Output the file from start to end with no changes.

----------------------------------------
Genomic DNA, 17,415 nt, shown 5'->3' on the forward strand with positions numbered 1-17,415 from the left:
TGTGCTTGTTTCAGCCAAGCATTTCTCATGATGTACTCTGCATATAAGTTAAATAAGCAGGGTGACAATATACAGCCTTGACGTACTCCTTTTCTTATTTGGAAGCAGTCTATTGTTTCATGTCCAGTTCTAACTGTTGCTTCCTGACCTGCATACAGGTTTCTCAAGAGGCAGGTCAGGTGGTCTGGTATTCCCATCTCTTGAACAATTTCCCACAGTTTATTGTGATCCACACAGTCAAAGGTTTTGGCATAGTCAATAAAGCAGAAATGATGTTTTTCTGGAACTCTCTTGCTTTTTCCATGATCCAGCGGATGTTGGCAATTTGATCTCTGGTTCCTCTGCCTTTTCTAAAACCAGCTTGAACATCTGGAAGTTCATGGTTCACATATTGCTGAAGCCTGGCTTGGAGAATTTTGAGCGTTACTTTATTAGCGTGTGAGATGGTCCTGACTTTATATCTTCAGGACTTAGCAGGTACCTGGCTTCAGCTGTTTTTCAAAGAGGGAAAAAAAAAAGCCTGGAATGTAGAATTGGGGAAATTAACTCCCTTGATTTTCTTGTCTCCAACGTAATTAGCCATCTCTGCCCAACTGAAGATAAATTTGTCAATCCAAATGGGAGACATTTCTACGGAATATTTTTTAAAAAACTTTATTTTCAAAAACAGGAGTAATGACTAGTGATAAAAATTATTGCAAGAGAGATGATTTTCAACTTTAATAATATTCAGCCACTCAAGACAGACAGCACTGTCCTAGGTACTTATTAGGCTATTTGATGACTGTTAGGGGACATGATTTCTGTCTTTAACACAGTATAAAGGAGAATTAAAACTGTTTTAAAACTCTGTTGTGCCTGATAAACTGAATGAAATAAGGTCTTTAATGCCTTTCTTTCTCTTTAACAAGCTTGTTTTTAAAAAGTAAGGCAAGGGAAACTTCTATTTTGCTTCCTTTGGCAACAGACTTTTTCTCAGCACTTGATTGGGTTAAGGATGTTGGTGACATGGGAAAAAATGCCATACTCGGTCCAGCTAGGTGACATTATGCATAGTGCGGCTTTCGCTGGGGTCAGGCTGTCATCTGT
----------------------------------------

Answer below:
Genomic DNA, 17,415 nt, shown 5'->3' on the forward strand with positions numbered 1-17,415 from the left:
TGTGCTTGTTTCAGCCAAGCATTTCTCATGATGTACTCTGCATATAAGTTAAATAAGCAGGGTGACAATATACAGCCTTGACGTACTCCTTTTCTTATTTGGAAGCAGTCTATTGTTTCATGTCCAGTTCTAACTGTTGCTTCCTGACCTGCATACAGGTTTCTCAAGAGGCAGGTCAGGTGGTCTGGTATTCCCATCTCTTGAACAATTTCCCACAGTTTATTGTGATCCACACAGTCAAAGGTTTTGGCATAGTCAATAAAGCAGAAATGATGTTTTTCTGGAACTCTCTTGCTTTTTCCATGATCCAGCGGATGTTGGCAATTTGATCTCTGGTTCCTCTGCCTTTTCTAAAACCAGCTTGAACATCTGGAAGTTCATGGTTCACATATTGCTGAAGCCTGGCTTGGAGAATTTTGAGCGTTACTTTATTAGCGTGTGAGATGGTCCTGACTTTATATCTTCAGGACTTAGCAGGTACCTGGCTTCAGCTGTTTTTCAAAGAGGGAAAAAAAAAAGCCTGGAATGTAGAATTGGGGAAATTAACTCCCTTGATTTTCTTGTCTCCAACGTAATTAGCCATCTCTGCCCAACTGAAGATAAATTTGTCAATCCAAATGGGAGACATTTCTACGGAATATTTTTTAAAAAACTTTATTTTCAAAAACAGGAGTAATGACTAGTGATAAAAATTATTGCAAGAGAGATGATTTTCAACTTTAATAATATTCAGCCACTCAAGACAGACAGCACTGTCCTAGGTACTTATTAGGCTATTTGATGACTGTTAGGGGACATGATTTCTGTCTTTAACACAGTATAAAGGAGAATTAAAACTGTTTTAAAACTCTGTTGTGCCTGATAAACTGAATGAAATAAGGTCTTTAATGCCTTTCTTTCTCTTTAACAAGCTTGTTTTTAAAAAGTAAGGCAAGGGAAACTTCTATTTTGCTTCCTTTGGCAACAGACTTTTTCTCAGCACTTGATTGGGTTAAGGATGTTGGTGACATGGGAAAAAATGCCATACTCGGTCCAGCTAGGTGACATTATGCATAGTGCGGCTTTCGCTGGGGTCAGGCTGTCATCTGT